Have you performed pen testing lately?
Here's why we ask: penetration tests help determine if a security breach will be prevented and they ensure that interested parties receive security notifications.
By attempting to exploit security vulnerabilities on your IBM i (AS/400, iSeries), you'll find out if your security measures are functioning as expected or if an attacker could gain access to sensitive data.
Pen testing is a proactive approach to cybersecurity, allowing you to indentify and fix security gaps before any harm occurs.
Think of it like checking your door after you leave the house. You know you've installed a deadbolt. You know it should prevent someone without a key from simply opening the door and walking into your living room. And you know locked the door. Or at least you're pretty sure you locked it.
The thing is, you can't be certain the door is locked and the deadbolt is working properly unless you check. You try to turn the knob and push the door open to verifty that your security technology is working as it should. If the door is locked? Great, you can walk away with peace of mind.
If the door opens right up? Not the result you expected, but at least you're aware of it and can take steps to correct the problem before you leave the property.
Pen testing is much like this for your server security. You find out if your system settings and configurations and cybersecurity software deliver the result you want when someone attempts to gain unauthorized access to sensitive data, like PII (personally identifiable information).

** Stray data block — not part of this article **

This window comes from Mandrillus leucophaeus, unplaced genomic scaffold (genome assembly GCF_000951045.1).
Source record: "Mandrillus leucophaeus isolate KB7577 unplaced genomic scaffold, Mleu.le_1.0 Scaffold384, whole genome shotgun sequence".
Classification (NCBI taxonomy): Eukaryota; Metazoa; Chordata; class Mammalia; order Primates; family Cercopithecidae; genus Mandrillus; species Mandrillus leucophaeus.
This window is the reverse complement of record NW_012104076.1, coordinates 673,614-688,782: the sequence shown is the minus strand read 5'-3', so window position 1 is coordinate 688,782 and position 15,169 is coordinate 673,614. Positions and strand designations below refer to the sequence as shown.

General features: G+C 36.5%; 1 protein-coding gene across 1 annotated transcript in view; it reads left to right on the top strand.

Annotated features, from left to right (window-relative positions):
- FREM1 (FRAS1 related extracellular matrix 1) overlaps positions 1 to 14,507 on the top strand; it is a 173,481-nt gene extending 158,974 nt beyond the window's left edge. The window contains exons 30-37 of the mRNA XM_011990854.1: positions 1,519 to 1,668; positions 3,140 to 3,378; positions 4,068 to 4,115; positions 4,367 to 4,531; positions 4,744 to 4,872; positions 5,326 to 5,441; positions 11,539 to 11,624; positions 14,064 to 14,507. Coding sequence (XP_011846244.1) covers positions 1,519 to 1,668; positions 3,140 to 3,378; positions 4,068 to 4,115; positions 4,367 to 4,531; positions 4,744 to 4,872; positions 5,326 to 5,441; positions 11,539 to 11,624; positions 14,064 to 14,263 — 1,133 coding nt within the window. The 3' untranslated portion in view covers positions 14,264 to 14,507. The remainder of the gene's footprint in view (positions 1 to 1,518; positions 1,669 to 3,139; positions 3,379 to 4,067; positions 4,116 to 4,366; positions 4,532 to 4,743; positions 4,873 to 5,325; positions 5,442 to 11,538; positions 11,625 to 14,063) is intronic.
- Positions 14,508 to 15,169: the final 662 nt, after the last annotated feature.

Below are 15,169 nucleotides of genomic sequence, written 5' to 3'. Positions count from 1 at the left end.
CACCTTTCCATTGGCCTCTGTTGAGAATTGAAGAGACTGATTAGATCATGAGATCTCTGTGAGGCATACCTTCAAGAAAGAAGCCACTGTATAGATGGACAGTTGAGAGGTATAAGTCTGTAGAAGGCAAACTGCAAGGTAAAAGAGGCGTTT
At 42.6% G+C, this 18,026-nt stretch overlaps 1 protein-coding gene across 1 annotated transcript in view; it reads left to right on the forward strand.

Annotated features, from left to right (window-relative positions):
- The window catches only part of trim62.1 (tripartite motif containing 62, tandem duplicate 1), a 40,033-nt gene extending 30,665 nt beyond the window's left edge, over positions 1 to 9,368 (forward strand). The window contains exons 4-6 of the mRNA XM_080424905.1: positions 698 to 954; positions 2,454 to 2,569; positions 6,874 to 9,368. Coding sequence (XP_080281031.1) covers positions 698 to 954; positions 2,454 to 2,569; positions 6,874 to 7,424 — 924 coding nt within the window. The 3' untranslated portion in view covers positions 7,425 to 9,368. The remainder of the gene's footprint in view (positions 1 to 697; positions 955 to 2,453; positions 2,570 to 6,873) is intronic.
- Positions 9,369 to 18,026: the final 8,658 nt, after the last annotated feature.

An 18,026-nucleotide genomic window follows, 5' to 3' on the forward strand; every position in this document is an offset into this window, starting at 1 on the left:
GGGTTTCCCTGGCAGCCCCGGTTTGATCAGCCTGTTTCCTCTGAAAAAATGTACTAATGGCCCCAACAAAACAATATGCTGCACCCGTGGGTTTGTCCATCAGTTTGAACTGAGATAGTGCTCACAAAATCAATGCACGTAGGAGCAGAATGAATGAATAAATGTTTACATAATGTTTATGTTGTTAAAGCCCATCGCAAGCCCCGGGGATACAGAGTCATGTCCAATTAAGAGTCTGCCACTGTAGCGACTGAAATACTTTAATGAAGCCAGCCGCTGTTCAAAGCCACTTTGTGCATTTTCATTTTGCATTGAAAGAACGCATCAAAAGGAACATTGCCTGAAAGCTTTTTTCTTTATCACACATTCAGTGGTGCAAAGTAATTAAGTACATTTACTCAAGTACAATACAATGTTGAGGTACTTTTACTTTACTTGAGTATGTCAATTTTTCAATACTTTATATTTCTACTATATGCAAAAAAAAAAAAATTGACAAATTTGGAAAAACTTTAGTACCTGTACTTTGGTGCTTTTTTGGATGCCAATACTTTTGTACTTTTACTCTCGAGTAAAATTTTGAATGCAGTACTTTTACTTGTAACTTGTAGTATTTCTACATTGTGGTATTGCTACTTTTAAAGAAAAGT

If the test shows an unauthorized individual cannot access your data, you can feel confident about the state of your IBM i security.
And if the penetration test reveals sensitive data could be changed, downloaded, or deleted without any security alerts, you know you have more work to do to protect the system. This is the reason even a failed pen isn't necessarily bad news. It's only bad news if no one determines the cause of the failure, attempts to correct it, and verifies that the corrective steps worked.
Now a PCI DSS Requirement
Another issue to keep in mind is that pen testing is now a PCI requirement. If your organization is required to comply with the Payment Card Industry Data Security Standard, make annual tests are part of your security and compliance plan.
What if I've already secured the IBM i perimeter?
Even if you're using Powertech Network Security to protect your perimeter, pen testing should be a part of your plan. Failed tests might be indicative of a problem with product activation, or an incorrect or outdated Network Security rule set.
For best results, test a number of services including: FTP, Remote Command, and Client Access. Here are some simple tips for Network Security users:
From a PC command prompt enter c:/ftp your system name or IP address then sign on. The command ftp>quote stat will provide the user with information regarding how FTP is configured on your system. The user can now “get” data from your system, change it, and “put” it back.
Remote Command Vulnerability
Client Access users can execute commands from a PC command prompt. Here is an example of a simple send message command for you to try:
C:/rmtcmd sndmsg ‘hello’ YourUserID //YourSystemName or IP
Client Access File Transfer Vulnerability
The Client Access toolbar contains mechanisms for file retrieval. This is an easy way for users to exploit their object authority by downloading files or displaying them on screen.
Whether you're a Network Security user or not, penetration testing can be a valuable strategy for ensuring your business's sensitive data is safe from attackers. While it's a requirement for organizations affected by PCI DSS, pen testing is beneficial for anyone who wants to know where the system vulnerabilities are before cyberattackers find them. To learn more about the testing process, contact our team of security professionals today >